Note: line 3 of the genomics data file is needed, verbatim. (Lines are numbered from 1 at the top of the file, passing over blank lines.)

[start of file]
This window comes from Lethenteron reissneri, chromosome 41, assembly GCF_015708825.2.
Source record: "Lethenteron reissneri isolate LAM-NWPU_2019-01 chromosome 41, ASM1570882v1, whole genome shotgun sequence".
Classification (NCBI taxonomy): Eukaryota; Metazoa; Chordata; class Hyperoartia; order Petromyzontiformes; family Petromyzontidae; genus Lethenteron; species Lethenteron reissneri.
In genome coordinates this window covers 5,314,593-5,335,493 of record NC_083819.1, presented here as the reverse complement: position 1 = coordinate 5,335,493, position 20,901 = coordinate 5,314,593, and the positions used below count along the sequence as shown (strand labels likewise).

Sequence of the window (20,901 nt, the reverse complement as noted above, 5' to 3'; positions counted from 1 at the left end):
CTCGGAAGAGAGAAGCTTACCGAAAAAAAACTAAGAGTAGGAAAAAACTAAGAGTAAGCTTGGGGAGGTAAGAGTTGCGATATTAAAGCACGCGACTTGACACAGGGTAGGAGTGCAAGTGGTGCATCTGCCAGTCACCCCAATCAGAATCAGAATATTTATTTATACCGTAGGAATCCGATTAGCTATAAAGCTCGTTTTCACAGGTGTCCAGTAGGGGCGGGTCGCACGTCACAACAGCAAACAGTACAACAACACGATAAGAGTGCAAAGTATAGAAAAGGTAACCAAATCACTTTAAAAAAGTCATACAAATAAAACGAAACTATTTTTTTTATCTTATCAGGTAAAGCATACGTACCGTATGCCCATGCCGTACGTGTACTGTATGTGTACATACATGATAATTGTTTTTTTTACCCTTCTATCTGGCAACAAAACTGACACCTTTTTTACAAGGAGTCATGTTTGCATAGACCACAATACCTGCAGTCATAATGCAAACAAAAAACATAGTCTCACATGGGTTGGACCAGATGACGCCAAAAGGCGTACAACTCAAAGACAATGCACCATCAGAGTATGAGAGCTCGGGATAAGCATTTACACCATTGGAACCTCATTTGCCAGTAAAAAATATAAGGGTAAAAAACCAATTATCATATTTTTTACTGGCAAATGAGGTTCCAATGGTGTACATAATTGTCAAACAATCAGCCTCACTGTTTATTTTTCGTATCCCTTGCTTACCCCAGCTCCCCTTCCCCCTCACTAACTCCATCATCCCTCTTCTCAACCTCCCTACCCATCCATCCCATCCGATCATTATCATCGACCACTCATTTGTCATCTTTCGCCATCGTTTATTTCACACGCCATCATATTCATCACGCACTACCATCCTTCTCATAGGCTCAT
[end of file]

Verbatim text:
Classification (NCBI taxonomy): Eukaryota; Metazoa; Chordata; class Hyperoartia; order Petromyzontiformes; family Petromyzontidae; genus Lethenteron; species Lethenteron reissneri.